Webroot used to focus its attention solely on system utilities and antispyware programs, such as Spy Sweeper, arguably it’s most popular product. Starting in 2006, Webroot widened its security net and now offers a fleshed-out lineup of antivirus products, the one reviewed here being its flagship suite.
Green and purple is a garish combination, but the color scheme is about the only thing Webroot gets wrong with the UI.
In making the transition from antispyware specialist to an all-encompassing security vendor, Webroot didn’t build its own scan engine and instead uses one provided by Sophos, a well-known security lab. This comes wrapped in a clever UI that’s one of the best we’ve seen. Webroot lays out the program’s four main functions—PC Security, Sync & Sharing, System Cleaner, Identity & Privacy—within easy reach via four large squares. A green checkmark or yellow exclamation point in the upper left corner of each square gives you a quick status report. Hovering over a square expands it to show additional information, like the next scheduled scan, as well as a link to edit settings. Clicking a box brings up a tabbed menu that consolidates all the advanced features into a single, manageable window. It’s a brilliant design with an intuitive flow.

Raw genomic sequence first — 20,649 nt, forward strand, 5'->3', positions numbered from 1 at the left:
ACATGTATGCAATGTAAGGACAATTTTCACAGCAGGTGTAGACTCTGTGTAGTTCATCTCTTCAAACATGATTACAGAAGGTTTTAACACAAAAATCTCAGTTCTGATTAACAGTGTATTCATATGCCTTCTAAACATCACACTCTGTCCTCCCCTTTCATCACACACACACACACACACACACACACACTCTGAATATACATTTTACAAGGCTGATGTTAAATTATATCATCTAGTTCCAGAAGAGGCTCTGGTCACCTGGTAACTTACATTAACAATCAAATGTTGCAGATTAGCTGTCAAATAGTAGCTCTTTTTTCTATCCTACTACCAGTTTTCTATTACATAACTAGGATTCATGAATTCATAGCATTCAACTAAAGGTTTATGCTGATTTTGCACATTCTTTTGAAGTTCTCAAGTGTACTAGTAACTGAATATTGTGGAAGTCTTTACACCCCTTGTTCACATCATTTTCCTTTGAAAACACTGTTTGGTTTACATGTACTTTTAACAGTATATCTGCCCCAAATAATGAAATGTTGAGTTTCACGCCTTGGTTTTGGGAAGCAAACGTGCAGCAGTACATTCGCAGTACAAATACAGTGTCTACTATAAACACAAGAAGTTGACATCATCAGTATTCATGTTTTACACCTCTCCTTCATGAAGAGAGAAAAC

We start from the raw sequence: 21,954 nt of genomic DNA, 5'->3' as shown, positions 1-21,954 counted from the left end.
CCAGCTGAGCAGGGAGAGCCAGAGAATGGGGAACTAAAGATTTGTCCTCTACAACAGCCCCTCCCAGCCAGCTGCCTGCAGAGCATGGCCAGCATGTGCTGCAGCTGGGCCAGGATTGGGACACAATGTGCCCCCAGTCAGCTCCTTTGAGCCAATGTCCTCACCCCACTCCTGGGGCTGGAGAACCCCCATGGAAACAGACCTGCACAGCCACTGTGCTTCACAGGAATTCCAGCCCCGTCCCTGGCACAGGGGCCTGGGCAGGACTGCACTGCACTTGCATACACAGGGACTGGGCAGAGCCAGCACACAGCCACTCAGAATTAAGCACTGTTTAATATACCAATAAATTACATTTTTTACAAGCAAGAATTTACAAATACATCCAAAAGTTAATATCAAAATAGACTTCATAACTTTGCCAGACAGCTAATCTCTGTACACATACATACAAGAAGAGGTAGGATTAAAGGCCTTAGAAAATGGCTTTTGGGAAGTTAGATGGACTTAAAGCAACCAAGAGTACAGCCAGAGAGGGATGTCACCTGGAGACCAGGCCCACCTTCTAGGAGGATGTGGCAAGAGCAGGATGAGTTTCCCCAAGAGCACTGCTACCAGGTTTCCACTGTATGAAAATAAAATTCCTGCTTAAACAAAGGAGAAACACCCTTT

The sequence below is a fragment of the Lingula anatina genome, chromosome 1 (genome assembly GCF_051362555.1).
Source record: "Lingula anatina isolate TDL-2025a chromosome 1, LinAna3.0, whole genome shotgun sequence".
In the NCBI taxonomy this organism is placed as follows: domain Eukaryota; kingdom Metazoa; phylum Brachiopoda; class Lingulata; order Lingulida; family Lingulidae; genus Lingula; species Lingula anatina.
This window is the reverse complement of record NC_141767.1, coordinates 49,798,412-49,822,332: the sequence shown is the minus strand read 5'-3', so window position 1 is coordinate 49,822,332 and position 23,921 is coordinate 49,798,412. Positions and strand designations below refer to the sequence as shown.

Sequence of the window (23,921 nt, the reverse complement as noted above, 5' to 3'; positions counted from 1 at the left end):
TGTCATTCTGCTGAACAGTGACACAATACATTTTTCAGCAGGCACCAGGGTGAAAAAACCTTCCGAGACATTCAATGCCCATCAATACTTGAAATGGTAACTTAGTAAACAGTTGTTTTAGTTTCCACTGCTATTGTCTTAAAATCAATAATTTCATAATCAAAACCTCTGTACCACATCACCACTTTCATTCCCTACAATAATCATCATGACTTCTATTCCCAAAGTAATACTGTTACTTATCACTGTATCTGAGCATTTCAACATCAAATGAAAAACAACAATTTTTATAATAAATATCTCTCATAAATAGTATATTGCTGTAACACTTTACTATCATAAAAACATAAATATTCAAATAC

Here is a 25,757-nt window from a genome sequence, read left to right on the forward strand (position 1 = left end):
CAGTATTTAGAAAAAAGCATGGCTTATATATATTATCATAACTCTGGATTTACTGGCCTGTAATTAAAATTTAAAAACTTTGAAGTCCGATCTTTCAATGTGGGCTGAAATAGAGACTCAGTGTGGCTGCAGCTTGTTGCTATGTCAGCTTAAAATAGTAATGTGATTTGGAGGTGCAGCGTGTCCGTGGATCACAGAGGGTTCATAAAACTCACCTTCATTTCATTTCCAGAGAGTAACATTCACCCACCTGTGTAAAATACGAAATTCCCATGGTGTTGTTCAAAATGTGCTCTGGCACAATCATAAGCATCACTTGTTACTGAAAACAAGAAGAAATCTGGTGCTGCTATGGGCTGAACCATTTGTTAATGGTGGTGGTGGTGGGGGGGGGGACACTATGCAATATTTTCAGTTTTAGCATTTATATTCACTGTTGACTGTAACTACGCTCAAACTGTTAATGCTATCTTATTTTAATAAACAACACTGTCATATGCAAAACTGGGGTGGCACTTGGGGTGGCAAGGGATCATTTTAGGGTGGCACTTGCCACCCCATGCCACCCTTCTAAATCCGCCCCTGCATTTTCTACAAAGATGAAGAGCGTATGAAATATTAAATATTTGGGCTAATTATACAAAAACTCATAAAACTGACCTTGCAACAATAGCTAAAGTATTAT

Curiously missing from Webroot’s top-of-the-line security software are parental controls. In the plus column, Webroot includes 10GB of online storage, about five times as much as most other suites offer, and something we might actually use. We also appreciate Webroot’s quiet nature, as it doesn’t bombard you with pop-ups or silly questions it can figure out on its own.
Webroot did a good job thwarting spyware and zero-day threats, but toward the end of testing, it fell for one of the oldest tricks in the book by letting a fake AV program take control of our test bed. Even a safe-mode scan proved futile. The high RAM use didn’t earn any brownie points, either.